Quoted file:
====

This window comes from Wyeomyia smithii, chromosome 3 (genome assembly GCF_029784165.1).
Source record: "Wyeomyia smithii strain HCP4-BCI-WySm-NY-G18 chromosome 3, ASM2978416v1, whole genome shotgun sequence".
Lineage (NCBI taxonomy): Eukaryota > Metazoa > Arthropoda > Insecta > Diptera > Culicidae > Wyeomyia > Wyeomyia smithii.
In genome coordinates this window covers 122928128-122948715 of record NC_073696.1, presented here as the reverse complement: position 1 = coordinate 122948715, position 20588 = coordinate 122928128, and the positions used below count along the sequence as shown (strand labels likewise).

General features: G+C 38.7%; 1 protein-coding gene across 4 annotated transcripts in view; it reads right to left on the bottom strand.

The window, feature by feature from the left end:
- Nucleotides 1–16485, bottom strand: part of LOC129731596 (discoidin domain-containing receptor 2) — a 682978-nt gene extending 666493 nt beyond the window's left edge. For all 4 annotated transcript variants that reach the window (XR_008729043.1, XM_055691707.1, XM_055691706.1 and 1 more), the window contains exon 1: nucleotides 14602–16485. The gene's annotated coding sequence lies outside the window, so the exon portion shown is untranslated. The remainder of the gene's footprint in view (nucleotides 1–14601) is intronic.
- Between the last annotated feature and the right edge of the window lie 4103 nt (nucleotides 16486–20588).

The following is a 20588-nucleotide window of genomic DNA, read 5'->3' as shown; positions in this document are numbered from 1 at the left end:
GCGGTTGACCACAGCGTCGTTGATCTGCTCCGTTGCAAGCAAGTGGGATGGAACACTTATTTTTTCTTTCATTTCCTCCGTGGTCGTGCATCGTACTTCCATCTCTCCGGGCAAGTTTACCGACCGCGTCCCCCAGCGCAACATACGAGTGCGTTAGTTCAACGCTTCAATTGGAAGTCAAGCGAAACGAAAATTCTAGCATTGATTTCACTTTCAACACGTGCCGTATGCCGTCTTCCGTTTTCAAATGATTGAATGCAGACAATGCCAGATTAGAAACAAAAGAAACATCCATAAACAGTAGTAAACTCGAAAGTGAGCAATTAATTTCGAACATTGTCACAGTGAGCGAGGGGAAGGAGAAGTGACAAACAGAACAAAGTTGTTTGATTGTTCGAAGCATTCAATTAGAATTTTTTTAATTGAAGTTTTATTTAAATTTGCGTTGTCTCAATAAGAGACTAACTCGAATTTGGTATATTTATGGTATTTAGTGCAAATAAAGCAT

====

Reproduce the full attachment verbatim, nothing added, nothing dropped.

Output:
This window comes from Wyeomyia smithii, chromosome 3 (genome assembly GCF_029784165.1).
Source record: "Wyeomyia smithii strain HCP4-BCI-WySm-NY-G18 chromosome 3, ASM2978416v1, whole genome shotgun sequence".
Lineage (NCBI taxonomy): Eukaryota > Metazoa > Arthropoda > Insecta > Diptera > Culicidae > Wyeomyia > Wyeomyia smithii.
In genome coordinates this window covers 122928128-122948715 of record NC_073696.1, presented here as the reverse complement: position 1 = coordinate 122948715, position 20588 = coordinate 122928128, and the positions used below count along the sequence as shown (strand labels likewise).

General features: G+C 38.7%; 1 protein-coding gene across 4 annotated transcripts in view; it reads right to left on the bottom strand.

The window, feature by feature from the left end:
- Nucleotides 1–16485, bottom strand: part of LOC129731596 (discoidin domain-containing receptor 2) — a 682978-nt gene extending 666493 nt beyond the window's left edge. For all 4 annotated transcript variants that reach the window (XR_008729043.1, XM_055691707.1, XM_055691706.1 and 1 more), the window contains exon 1: nucleotides 14602–16485. The gene's annotated coding sequence lies outside the window, so the exon portion shown is untranslated. The remainder of the gene's footprint in view (nucleotides 1–14601) is intronic.
- Between the last annotated feature and the right edge of the window lie 4103 nt (nucleotides 16486–20588).

The following is a 20588-nucleotide window of genomic DNA, read 5'->3' as shown; positions in this document are numbered from 1 at the left end:
GCGGTTGACCACAGCGTCGTTGATCTGCTCCGTTGCAAGCAAGTGGGATGGAACACTTATTTTTTCTTTCATTTCCTCCGTGGTCGTGCATCGTACTTCCATCTCTCCGGGCAAGTTTACCGACCGCGTCCCCCAGCGCAACATACGAGTGCGTTAGTTCAACGCTTCAATTGGAAGTCAAGCGAAACGAAAATTCTAGCATTGATTTCACTTTCAACACGTGCCGTATGCCGTCTTCCGTTTTCAAATGATTGAATGCAGACAATGCCAGATTAGAAACAAAAGAAACATCCATAAACAGTAGTAAACTCGAAAGTGAGCAATTAATTTCGAACATTGTCACAGTGAGCGAGGGGAAGGAGAAGTGACAAACAGAACAAAGTTGTTTGATTGTTCGAAGCATTCAATTAGAATTTTTTTAATTGAAGTTTTATTTAAATTTGCGTTGTCTCAATAAGAGACTAACTCGAATTTGGTATATTTATGGTATTTAGTGCAAATAAAGCAT